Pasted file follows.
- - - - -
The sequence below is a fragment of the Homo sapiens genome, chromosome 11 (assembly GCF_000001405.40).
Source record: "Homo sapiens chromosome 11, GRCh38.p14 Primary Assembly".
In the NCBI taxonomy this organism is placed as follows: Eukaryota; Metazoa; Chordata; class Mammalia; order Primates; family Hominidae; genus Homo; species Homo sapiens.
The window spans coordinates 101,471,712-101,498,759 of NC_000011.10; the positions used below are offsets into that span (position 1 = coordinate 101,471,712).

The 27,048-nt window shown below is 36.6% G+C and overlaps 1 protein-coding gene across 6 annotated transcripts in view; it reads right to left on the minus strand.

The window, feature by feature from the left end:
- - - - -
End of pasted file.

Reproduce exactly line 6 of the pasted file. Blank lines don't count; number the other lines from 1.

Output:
The window, feature by feature from the left end: